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Here’s the Dirt on the Melting Permafrost on Which Fairbanks Is Built

The unexpected appearance of sinkholes or groundwater flooding is something to which residents of this Alaskan city have grown accustomed as they face up to the melting of the discontinuous permafrost on which their buildings stand.

Written by Emily Schwing Published on Read time Approx. 4 minutes
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Groundwater abruptly flooded this Fairbanks home, leaving it looking like it had been build atop a skating rink. Fairbanks sits on discontinuous permafrost, and as the permafrost melts, sinkholes are opening up and groundwater is appearing in unexpected places.Emily Schwing

FAIRBANKS, Alaska – Soils in Alaska’s second-largest city are marred by discontinuous permafrost. They’re unpredictable and dynamic and they shift and change, sometimes dramatically from season to season.

“When I was a kid I used to ask … ‘when’s the permafrost going to all be melted, so we can have decent roads?’” joked Tim Henry. He grew up in Fairbanks. Now 31, Henry owns an engineering firm and specializes in structural design work. The response he got as a kid? “They’d say, ‘Tim, in your lifetime, the permafrost will never be thawed,’ and that was kind of the thought.”

But he’s not so sure anymore. “I deal with a variety of disasters,” he said. “There seems to be kind of an unlimited supply here in Fairbanks,” he said, with an uncomfortable smile.

Together, we went on a small tour of the Golden Heart City late last October. Our first stop was at an old but popular gas station on the Steese Highway, where a retaining wall has a large vertical crack. The roof is sagging and the ground at the base of the building bows in a great U-shaped depression. The permafrost-laden soil below isn’t as ice-rich as it was when this building went up more than two decades ago.

“There’s a lot of bad things happening with soils,” said Henry. “I mean, compared to just four or five years ago, there’s a lot more [problems]. Seeing the properties that have been there for a long time and then move after 20 years, that’s … real scary, because no one is expecting it,” he said.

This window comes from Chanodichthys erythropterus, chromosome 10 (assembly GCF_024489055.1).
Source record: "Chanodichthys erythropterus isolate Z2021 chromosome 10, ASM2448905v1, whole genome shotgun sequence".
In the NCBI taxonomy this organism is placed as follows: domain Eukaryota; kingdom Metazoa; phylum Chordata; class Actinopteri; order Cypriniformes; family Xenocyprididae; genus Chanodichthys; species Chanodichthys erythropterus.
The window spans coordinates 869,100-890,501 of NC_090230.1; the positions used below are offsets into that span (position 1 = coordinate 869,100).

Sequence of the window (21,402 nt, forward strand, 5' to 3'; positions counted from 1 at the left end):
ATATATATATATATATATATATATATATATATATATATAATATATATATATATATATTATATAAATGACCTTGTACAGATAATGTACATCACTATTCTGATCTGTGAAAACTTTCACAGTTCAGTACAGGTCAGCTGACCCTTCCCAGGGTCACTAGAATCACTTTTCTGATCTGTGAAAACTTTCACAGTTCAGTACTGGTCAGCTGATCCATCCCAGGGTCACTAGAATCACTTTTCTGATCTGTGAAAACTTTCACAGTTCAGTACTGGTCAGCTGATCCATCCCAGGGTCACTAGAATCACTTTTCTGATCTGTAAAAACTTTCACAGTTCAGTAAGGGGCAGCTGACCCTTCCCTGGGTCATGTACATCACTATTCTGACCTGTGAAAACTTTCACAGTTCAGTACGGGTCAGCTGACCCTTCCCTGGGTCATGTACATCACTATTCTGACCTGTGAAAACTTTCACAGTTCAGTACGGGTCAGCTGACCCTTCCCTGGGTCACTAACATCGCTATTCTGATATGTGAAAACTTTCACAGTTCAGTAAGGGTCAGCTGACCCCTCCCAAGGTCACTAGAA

Our second stop brings us to a house in a low-lying wetland along a narrow dirt road north of the city center. Soils here drain poorly in summer and temperatures are absolutely frigid in winter. The constant freeze-thaw can wreak havoc on building foundations.

This house is quaint and brown, with cedar siding and a small deck off to one side. According to Henry, it has been here for about 25 years, but there is something terribly wrong.

“It’s my understanding that at some point in the middle of winter, water [came] up into the basement,” he said. The entire house looks like it was built in the middle of an ice rink.

“That’s a very interesting aspect of permafrost degradation,” said Ronald Daanen, a geohydrologist with the Alaska Department of Natural Resources. Groundwater that exists under permafrost can become pressurized, he explained.

“If you build a house on it the wrong way, and you affect the permafrost, suddenly you can get all this water released right underneath your house.”

Daanen said it’s nothing new. “There are plenty of anecdotes about old cabins being filled with ice because of that,” he said. But in this case the monetary losses are huge. There’s the homeowner, the mortgage lender and also tax revenue that would have otherwise gone to the Fairbanks North Star Borough.

This scenario is playing out more frequently in Alaska’s interior. Lately, the springtime has brought with it extreme amounts of rain. In 2014, the inundation made headlines when the ground in places literally gave way. In the last three years, sinkholes have been reported in neighborhoods, at a local golf course and even on the University of Alaska, Fairbanks campus.

At least one of those holes is likely an abandoned mine shaft – a remnant from a gold rush that came up the Chena River valley a century ago. Others are reminders of a more ancient time. Scientists believe landscape alterations and changing drainage patterns are causing giant ice wedges to melt.

“People typically think of a land surface as stable,” said Daanen. But where there’s permafrost, he said, the ground is anything but stable. “It’s just always in motion,” he said, but “that motion is not measured in minutes, it’s measured in decades.”

Daanen said he and colleagues can’t say for sure if excessive rain in warmer seasons means landowners should expect to see their front yards or even their houses shift with the ground.

“What most people do agree upon is that the weather is going to be more erratic, so we will be having more extremes – more extreme wind, more extreme rainfall,” he said. In the long term, Daanen expects the landscape will change accordingly.

Wes Madden has been selling real estate across Alaska for a decade. “Pricing wise, to keep it reasonable, for a lot of people, they have to be on that type of soil,” he said. Many contractors build homes on adjustable foundations or steel pilings, but even that isn’t foolproof.

He said he’s seen the biggest effects to septic systems. Madden adds that it’s unusual for insurance policies to address problems that arise because of changing permafrost dynamics. And, he said, there’s no one keeping track of the financial cost when it comes to the impact on commercial and residential property.

“By and large, I don’t feel like it impacts the real estate market enough to have an overall effect.” he said. “It’s the environment. You can’t control what earth is going to do and there are surprises on every property.”

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